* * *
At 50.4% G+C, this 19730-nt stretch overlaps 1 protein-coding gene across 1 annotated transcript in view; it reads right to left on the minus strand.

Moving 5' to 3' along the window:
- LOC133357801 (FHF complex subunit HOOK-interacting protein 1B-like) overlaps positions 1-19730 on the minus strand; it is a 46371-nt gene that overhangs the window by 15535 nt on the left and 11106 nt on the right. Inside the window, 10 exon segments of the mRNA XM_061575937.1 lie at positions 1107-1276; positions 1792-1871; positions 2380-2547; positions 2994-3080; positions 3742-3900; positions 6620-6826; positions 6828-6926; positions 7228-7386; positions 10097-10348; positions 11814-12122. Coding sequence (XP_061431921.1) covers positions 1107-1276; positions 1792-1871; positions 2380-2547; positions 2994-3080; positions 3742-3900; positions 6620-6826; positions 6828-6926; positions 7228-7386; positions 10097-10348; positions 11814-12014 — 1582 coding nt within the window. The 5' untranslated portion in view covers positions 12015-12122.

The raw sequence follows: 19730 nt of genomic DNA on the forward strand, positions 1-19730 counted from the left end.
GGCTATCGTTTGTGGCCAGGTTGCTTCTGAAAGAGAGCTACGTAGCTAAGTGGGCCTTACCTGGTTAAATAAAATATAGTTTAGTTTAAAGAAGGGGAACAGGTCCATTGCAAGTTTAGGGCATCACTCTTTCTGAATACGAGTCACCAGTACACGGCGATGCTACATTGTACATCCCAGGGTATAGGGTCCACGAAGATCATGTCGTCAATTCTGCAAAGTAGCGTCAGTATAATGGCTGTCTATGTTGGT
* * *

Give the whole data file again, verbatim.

At 50.4% G+C, this 19730-nt stretch overlaps 1 protein-coding gene across 1 annotated transcript in view; it reads right to left on the minus strand.

Moving 5' to 3' along the window:
- LOC133357801 (FHF complex subunit HOOK-interacting protein 1B-like) overlaps positions 1-19730 on the minus strand; it is a 46371-nt gene that overhangs the window by 15535 nt on the left and 11106 nt on the right. Inside the window, 10 exon segments of the mRNA XM_061575937.1 lie at positions 1107-1276; positions 1792-1871; positions 2380-2547; positions 2994-3080; positions 3742-3900; positions 6620-6826; positions 6828-6926; positions 7228-7386; positions 10097-10348; positions 11814-12122. Coding sequence (XP_061431921.1) covers positions 1107-1276; positions 1792-1871; positions 2380-2547; positions 2994-3080; positions 3742-3900; positions 6620-6826; positions 6828-6926; positions 7228-7386; positions 10097-10348; positions 11814-12014 — 1582 coding nt within the window. The 5' untranslated portion in view covers positions 12015-12122.

The raw sequence follows: 19730 nt of genomic DNA on the forward strand, positions 1-19730 counted from the left end.
GGCTATCGTTTGTGGCCAGGTTGCTTCTGAAAGAGAGCTACGTAGCTAAGTGGGCCTTACCTGGTTAAATAAAATATAGTTTAGTTTAAAGAAGGGGAACAGGTCCATTGCAAGTTTAGGGCATCACTCTTTCTGAATACGAGTCACCAGTACACGGCGATGCTACATTGTACATCCCAGGGTATAGGGTCCACGAAGATCATGTCGTCAATTCTGCAAAGTAGCGTCAGTATAATGGCTGTCTATGTTGGT